Namely, that cycles on monthly scales in equity markets are much shorter than those in bonds, perhaps 4-6 years versus 25-30 years - in many respects this finding would have been evident by eyeballing Charts 1 and 2 in Monday's post but it is important that the data confirm the patterns/cycles.

The next question of course is what these two cycles relate to. The two underlying cycles that operate of these timescales are, respectively, the business cycle and the inflation cycle. Equities track the former, bonds the latter. But why don't equities track the inflation cycle *and* the business cycle? Perhaps because equities - companies - can do all sorts of things to counter the effects of inflation - they can raise prices, move production, cut investment, reduce workforces. Bonds, on the other hand, can do nothing. Their coupons and principle are fixed in nominal terms so are going to rise in real terms when inflation goes down and fall when it goes up. Even index-linked bonds, which you think might be immune, are subject to inflation cycles. This is because there is a high correlation between real yields and inflation. Rising inflation may not impact index-linked bonds in the same way it impacts straight bonds, but rising real yields do.

Furthermore, the business cycle and the longer-term inflation cycle can be connected with underlying human behaviour. The business cycle comprises an expansion and a contraction phase which are related to increases and decreases in spending. These spending patterns to a large extent are driven by changes in consumer confidence i.e., by human behaviour.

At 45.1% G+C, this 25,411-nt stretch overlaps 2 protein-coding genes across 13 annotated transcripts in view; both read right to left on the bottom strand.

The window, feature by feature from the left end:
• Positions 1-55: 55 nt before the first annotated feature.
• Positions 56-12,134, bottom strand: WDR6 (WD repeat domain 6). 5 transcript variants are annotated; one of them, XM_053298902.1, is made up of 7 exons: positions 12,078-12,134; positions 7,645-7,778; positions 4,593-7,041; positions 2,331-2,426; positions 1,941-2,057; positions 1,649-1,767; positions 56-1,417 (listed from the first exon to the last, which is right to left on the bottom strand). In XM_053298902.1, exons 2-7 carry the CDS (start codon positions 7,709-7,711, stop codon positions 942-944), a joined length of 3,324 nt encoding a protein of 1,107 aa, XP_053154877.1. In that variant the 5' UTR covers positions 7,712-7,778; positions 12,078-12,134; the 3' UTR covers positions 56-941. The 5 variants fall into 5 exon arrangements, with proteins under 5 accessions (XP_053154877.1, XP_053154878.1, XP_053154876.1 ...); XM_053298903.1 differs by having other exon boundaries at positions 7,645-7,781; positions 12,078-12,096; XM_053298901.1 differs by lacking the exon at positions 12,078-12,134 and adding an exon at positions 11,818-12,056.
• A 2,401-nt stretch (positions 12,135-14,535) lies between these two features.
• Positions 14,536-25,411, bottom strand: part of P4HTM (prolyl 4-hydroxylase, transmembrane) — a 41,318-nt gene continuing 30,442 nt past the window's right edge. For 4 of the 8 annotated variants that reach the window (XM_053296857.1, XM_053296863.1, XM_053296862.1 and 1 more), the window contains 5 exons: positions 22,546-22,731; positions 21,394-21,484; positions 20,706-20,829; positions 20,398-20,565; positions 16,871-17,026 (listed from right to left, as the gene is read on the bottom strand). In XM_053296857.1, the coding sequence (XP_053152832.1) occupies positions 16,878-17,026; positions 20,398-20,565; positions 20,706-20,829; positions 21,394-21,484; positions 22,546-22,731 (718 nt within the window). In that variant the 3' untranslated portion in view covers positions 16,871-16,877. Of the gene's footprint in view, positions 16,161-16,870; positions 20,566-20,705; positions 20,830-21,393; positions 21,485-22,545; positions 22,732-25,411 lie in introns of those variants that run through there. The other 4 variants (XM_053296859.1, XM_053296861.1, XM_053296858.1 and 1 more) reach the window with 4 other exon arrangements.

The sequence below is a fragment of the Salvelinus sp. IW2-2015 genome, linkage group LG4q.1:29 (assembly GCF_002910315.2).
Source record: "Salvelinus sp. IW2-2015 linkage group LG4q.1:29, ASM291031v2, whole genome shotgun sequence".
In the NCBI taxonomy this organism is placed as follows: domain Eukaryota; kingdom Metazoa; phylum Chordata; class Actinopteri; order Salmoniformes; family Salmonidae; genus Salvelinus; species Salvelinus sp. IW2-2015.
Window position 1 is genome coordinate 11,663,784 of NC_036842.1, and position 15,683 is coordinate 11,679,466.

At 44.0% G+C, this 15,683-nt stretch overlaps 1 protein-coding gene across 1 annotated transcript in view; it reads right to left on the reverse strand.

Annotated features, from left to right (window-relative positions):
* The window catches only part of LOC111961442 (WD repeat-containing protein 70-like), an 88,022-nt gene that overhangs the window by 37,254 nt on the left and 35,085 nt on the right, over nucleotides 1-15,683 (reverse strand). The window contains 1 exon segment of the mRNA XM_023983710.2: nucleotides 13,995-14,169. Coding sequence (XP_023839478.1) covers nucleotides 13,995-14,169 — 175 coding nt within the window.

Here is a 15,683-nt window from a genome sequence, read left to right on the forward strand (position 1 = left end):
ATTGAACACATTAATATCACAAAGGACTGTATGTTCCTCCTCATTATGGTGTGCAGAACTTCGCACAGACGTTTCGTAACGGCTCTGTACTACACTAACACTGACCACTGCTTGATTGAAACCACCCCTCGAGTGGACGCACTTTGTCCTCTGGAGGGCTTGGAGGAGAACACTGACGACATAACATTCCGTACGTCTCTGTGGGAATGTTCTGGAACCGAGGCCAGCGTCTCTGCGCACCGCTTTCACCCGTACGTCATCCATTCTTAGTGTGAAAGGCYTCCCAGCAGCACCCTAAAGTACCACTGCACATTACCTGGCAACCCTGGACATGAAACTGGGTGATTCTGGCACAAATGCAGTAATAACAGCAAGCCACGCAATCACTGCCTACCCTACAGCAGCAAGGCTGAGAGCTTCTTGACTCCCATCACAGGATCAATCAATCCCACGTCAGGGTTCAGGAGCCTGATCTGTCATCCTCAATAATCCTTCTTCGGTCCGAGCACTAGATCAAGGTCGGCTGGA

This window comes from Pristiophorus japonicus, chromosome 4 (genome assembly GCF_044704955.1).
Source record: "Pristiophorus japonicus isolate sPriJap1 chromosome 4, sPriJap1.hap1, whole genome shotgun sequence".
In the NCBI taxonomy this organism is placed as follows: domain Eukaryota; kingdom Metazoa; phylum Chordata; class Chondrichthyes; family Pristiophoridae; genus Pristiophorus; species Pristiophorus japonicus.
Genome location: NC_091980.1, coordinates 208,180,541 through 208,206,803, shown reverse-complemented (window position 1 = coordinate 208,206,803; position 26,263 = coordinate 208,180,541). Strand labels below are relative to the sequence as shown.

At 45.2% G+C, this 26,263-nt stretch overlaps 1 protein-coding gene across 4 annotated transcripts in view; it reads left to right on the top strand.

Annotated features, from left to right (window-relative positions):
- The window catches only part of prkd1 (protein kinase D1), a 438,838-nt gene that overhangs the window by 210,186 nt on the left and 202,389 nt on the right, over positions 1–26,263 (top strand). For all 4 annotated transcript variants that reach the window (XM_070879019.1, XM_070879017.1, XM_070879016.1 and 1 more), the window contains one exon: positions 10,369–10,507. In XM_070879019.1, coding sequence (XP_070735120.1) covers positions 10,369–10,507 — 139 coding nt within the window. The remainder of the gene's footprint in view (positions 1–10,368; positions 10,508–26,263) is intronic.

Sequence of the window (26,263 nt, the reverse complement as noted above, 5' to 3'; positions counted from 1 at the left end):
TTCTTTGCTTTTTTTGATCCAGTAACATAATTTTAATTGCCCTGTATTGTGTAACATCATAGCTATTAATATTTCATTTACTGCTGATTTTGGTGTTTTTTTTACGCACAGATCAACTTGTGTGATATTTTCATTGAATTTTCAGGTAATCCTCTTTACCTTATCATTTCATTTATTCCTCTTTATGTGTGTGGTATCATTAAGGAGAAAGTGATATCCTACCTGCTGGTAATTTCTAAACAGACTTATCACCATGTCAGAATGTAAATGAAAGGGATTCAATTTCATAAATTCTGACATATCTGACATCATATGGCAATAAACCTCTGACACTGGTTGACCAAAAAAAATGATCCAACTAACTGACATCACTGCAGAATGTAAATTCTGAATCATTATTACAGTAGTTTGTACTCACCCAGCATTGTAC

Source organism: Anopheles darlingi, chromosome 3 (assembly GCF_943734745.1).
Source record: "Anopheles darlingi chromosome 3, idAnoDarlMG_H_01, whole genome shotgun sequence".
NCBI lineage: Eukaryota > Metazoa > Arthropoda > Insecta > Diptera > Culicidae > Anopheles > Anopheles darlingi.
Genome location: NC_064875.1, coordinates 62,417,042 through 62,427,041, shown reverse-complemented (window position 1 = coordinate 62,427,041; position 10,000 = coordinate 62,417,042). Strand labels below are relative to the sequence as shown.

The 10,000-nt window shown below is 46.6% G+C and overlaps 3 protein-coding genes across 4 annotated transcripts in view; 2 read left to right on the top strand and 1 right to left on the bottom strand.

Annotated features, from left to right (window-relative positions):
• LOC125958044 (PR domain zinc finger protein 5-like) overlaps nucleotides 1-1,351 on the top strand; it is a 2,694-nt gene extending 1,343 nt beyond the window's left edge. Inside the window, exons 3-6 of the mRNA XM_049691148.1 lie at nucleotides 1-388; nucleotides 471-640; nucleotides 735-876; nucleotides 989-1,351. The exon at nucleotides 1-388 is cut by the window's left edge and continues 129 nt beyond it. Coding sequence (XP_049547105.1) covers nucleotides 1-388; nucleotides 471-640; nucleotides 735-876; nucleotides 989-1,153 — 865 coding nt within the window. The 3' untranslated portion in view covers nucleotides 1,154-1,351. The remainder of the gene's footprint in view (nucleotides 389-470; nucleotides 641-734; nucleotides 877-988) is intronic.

It is perhaps a bit harder to link the longer inflation cycle to human behaviour, but nonetheless possible. We can become complacent over a number of decades about the dangers of inflation, as indeed we may have done in recent decades up until two years ago. Complacency is a quintessentially human behavioural trait.

What about the implications for investors? First, since bonds exhibit multi decade-cycles, there are going to prolonged periods of negative real returns i.e., they are higher risk than many think. Moreover, we may well have entered one of these prolonged periods two years ago. Second, since companies - equities - are able to adapt to rising and falling inflation, one should really only be bearish on them when they are clearly above trend towards the end of the business cycle.

These are simple observations but ones that investors - active and passive - should be aware of.

Chart 1:

Source: Credit Suisse/Yahoo

Chart 2:

Source: Credit Suisse/Yahoo

Chart 3:

Source: Credit Suisse/Yahoo

Chart 4:

Source: Credit Suisse/Yahoo

Chart 5:

Source: Credit Suisse/Yahoo

The views expressed in this communication are those of Peter Elston at the time of writing and are subject to change without notice. They do not constitute investment advice and whilst all reasonable efforts have been used to ensure the accuracy of the information contained in this communication, the reliability, completeness or accuracy of the content cannot be guaranteed. This communication provides information for professional use only and should not be relied upon by retail investors as the sole basis for investment.